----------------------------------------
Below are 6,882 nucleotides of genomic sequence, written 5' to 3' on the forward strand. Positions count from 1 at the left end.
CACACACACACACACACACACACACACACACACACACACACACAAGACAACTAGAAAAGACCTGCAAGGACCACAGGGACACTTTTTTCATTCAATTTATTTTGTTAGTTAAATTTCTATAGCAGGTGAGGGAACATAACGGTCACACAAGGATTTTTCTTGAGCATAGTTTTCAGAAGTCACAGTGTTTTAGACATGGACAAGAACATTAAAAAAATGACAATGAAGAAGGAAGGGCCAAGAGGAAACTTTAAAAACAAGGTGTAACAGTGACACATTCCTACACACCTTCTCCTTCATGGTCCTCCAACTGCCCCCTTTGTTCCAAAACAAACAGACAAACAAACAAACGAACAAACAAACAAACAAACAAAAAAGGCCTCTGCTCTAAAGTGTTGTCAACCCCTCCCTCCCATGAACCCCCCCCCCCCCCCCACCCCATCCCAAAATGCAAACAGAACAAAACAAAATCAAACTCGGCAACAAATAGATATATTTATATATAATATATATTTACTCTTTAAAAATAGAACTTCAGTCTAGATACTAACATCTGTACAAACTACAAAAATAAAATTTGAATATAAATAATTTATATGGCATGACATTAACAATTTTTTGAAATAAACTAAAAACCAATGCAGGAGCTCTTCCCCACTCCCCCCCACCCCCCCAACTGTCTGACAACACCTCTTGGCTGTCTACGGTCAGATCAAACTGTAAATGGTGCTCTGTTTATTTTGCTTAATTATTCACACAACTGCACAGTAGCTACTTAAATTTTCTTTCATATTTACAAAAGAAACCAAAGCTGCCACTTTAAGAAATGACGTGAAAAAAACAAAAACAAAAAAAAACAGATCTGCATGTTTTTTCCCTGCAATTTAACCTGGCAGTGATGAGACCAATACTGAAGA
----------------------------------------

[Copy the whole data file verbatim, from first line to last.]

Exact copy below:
Below are 6,882 nucleotides of genomic sequence, written 5' to 3' on the forward strand. Positions count from 1 at the left end.
CACACACACACACACACACACACACACACACACACACACACACAAGACAACTAGAAAAGACCTGCAAGGACCACAGGGACACTTTTTTCATTCAATTTATTTTGTTAGTTAAATTTCTATAGCAGGTGAGGGAACATAACGGTCACACAAGGATTTTTCTTGAGCATAGTTTTCAGAAGTCACAGTGTTTTAGACATGGACAAGAACATTAAAAAAATGACAATGAAGAAGGAAGGGCCAAGAGGAAACTTTAAAAACAAGGTGTAACAGTGACACATTCCTACACACCTTCTCCTTCATGGTCCTCCAACTGCCCCCTTTGTTCCAAAACAAACAGACAAACAAACAAACGAACAAACAAACAAACAAACAAAAAAGGCCTCTGCTCTAAAGTGTTGTCAACCCCTCCCTCCCATGAACCCCCCCCCCCCCCCCACCCCATCCCAAAATGCAAACAGAACAAAACAAAATCAAACTCGGCAACAAATAGATATATTTATATATAATATATATTTACTCTTTAAAAATAGAACTTCAGTCTAGATACTAACATCTGTACAAACTACAAAAATAAAATTTGAATATAAATAATTTATATGGCATGACATTAACAATTTTTTGAAATAAACTAAAAACCAATGCAGGAGCTCTTCCCCACTCCCCCCCACCCCCCCAACTGTCTGACAACACCTCTTGGCTGTCTACGGTCAGATCAAACTGTAAATGGTGCTCTGTTTATTTTGCTTAATTATTCACACAACTGCACAGTAGCTACTTAAATTTTCTTTCATATTTACAAAAGAAACCAAAGCTGCCACTTTAAGAAATGACGTGAAAAAAACAAAAACAAAAAAAAACAGATCTGCATGTTTTTTCCCTGCAATTTAACCTGGCAGTGATGAGACCAATACTGAAGA